PwC hits back at investor call for curbs on Big Four audit firms

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The country's biggest accountancy firm hit back at criticism by the Association of British Insurers about the dominance of just four auditors yesterday.

PricewaterhouseCoopers dismissed a call by the ABI for leading audit firms to divest clients should they build an "excessive" market share as "pretty brainless".

It said the trade body's response to a consultation by the auditing regulator threatened, rather than safeguarded, members' interests. The ABI is concerned about the effect dominance by the Big Four auditors - PwC, KPMG, Ernst & Young and Deloitte - could have on the price and reliability of the checking of company accounts, and the pressure so few big players could exert on regulators.

The four audit all but one of the companies in the FTSE 100, and 97 per cent of those in the FTSE 250.

The ABI, which represents shareholders that control about a fifth of the UK stock market, said: "It should be clear to the large accounting firms that, if their share of the market is deemed to be excessive, they will be obliged to divest part of their business."

PwC, which generates revenues of about £2bn from all activities in the UK, insisted that the four major auditors constituted "an ample choice" for Britain's biggest companies.

Multinationals, with a variety of disparate operations across many countries, require auditors with similar global reach and expertise, PwC said. Forcing the Big Four to divest clients or companies to use other auditors would make no sense and risks less reliable checking of their books. Peter Wyman, the head of professional affairs at PwC, said: "It [the ABI's submission] is pretty brainless. What the ABI and I have in common is that we both want companies to be properly audited ... But they are just missing the point. If there was a problem, the market would demand a solution. Don't forget, we're talking about some of the most powerful companies in the world."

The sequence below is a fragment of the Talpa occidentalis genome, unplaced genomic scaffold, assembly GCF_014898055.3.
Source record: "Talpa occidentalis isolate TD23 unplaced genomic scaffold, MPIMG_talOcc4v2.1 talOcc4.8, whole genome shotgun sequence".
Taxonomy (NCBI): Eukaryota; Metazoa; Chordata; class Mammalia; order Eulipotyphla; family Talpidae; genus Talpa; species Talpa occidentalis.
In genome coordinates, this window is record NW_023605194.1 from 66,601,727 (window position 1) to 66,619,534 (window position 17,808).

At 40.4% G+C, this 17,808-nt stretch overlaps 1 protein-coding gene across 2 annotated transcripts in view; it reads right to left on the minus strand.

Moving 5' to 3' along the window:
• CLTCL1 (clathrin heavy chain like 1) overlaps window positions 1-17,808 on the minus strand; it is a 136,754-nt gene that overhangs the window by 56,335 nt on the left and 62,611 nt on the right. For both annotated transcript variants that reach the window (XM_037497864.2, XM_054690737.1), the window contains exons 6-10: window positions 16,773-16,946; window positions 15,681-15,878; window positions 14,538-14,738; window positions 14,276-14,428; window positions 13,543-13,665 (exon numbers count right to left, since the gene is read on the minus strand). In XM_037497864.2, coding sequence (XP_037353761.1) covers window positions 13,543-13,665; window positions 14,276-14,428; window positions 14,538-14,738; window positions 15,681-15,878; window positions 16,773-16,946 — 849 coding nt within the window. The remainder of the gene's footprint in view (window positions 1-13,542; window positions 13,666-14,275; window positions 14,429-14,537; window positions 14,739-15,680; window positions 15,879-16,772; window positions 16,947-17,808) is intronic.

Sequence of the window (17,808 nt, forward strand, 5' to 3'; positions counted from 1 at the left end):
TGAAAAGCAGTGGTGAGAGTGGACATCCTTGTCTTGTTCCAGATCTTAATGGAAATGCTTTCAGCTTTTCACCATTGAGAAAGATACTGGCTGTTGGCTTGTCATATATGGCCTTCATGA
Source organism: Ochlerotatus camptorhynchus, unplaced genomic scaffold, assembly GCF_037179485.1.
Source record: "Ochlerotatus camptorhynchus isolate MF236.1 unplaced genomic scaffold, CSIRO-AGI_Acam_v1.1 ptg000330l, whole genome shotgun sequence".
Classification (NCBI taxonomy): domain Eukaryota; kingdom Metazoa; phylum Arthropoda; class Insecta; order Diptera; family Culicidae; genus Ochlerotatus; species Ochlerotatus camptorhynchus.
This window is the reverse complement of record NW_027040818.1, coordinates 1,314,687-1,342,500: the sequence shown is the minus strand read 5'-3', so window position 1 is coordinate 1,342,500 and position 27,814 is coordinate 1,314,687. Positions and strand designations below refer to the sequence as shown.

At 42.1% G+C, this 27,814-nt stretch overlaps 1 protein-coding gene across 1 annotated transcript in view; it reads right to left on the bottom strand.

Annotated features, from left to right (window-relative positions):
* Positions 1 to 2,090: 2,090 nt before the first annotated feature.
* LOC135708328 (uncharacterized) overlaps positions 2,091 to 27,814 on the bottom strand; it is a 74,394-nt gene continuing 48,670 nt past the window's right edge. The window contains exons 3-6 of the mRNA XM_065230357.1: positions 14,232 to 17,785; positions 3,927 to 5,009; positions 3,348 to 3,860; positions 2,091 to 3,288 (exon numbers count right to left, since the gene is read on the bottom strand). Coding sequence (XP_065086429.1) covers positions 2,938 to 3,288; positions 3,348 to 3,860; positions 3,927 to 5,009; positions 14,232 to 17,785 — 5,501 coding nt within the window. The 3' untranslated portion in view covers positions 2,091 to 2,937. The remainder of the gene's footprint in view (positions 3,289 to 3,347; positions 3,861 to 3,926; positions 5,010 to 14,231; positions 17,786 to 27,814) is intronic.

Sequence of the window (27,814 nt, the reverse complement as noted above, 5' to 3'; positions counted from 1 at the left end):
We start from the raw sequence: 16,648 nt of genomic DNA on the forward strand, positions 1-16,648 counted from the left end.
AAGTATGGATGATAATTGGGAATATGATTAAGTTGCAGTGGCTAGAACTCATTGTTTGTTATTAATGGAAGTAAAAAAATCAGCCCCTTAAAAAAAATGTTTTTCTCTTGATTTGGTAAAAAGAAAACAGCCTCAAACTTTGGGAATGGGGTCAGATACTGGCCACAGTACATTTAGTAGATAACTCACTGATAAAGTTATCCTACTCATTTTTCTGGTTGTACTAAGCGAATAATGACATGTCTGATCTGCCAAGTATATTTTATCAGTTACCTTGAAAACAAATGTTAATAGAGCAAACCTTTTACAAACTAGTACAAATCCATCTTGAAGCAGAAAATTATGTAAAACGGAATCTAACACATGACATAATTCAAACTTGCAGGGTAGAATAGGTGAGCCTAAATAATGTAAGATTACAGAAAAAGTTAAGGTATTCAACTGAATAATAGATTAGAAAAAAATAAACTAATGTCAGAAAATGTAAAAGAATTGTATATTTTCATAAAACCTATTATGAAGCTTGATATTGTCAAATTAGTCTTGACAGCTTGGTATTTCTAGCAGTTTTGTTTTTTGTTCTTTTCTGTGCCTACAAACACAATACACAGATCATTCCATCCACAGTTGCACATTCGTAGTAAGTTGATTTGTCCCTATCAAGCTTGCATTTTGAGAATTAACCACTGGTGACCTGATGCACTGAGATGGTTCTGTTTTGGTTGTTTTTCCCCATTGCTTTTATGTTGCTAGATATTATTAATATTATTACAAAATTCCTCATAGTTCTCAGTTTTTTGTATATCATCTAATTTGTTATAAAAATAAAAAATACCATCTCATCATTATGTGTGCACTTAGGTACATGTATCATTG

Mr Wyman said smaller companies not requiring the Big Four's breadth and depth of expertise already have a greater choice, and questioned whether a market of about only 300 major companies could support other suppliers.

A spokesman for Deloitte said: "It is difficult to maintain that having more than four firms is not desirable, but artificial actions are not the answer. The answer is for other firms to invest in growth to create scale. They must invest heavily in the way the Big Four have in those areas which would enable them to take on large complex global audits."

The ABI's aggressive response to the Financial Reporting Council called for greater vigilance from competition watchdogs at home and across Europe.